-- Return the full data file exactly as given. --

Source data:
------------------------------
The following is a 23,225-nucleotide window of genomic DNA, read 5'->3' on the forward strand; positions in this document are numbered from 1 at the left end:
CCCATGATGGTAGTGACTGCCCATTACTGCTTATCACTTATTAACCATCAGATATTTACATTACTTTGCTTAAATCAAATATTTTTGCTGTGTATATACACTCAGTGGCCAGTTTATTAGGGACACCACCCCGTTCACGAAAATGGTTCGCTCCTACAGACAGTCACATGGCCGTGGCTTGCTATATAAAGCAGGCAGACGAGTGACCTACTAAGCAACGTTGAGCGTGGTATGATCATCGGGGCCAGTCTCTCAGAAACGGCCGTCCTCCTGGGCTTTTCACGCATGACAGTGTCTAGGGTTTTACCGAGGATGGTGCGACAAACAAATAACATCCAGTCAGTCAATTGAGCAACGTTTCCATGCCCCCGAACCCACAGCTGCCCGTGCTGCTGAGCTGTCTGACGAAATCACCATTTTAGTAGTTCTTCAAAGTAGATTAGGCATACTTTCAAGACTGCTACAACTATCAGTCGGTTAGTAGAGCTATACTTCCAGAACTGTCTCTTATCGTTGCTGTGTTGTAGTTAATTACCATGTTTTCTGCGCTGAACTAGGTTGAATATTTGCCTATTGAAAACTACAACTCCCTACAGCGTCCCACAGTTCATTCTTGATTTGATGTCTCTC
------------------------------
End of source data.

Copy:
The following is a 23,225-nucleotide window of genomic DNA, read 5'->3' on the forward strand; positions in this document are numbered from 1 at the left end:
CCCATGATGGTAGTGACTGCCCATTACTGCTTATCACTTATTAACCATCAGATATTTACATTACTTTGCTTAAATCAAATATTTTTGCTGTGTATATACACTCAGTGGCCAGTTTATTAGGGACACCACCCCGTTCACGAAAATGGTTCGCTCCTACAGACAGTCACATGGCCGTGGCTTGCTATATAAAGCAGGCAGACGAGTGACCTACTAAGCAACGTTGAGCGTGGTATGATCATCGGGGCCAGTCTCTCAGAAACGGCCGTCCTCCTGGGCTTTTCACGCATGACAGTGTCTAGGGTTTTACCGAGGATGGTGCGACAAACAAATAACATCCAGTCAGTCAATTGAGCAACGTTTCCATGCCCCCGAACCCACAGCTGCCCGTGCTGCTGAGCTGTCTGACGAAATCACCATTTTAGTAGTTCTTCAAAGTAGATTAGGCATACTTTCAAGACTGCTACAACTATCAGTCGGTTAGTAGAGCTATACTTCCAGAACTGTCTCTTATCGTTGCTGTGTTGTAGTTAATTACCATGTTTTCTGCGCTGAACTAGGTTGAATATTTGCCTATTGAAAACTACAACTCCCTACAGCGTCCCACAGTTCATTCTTGATTTGATGTCTCTC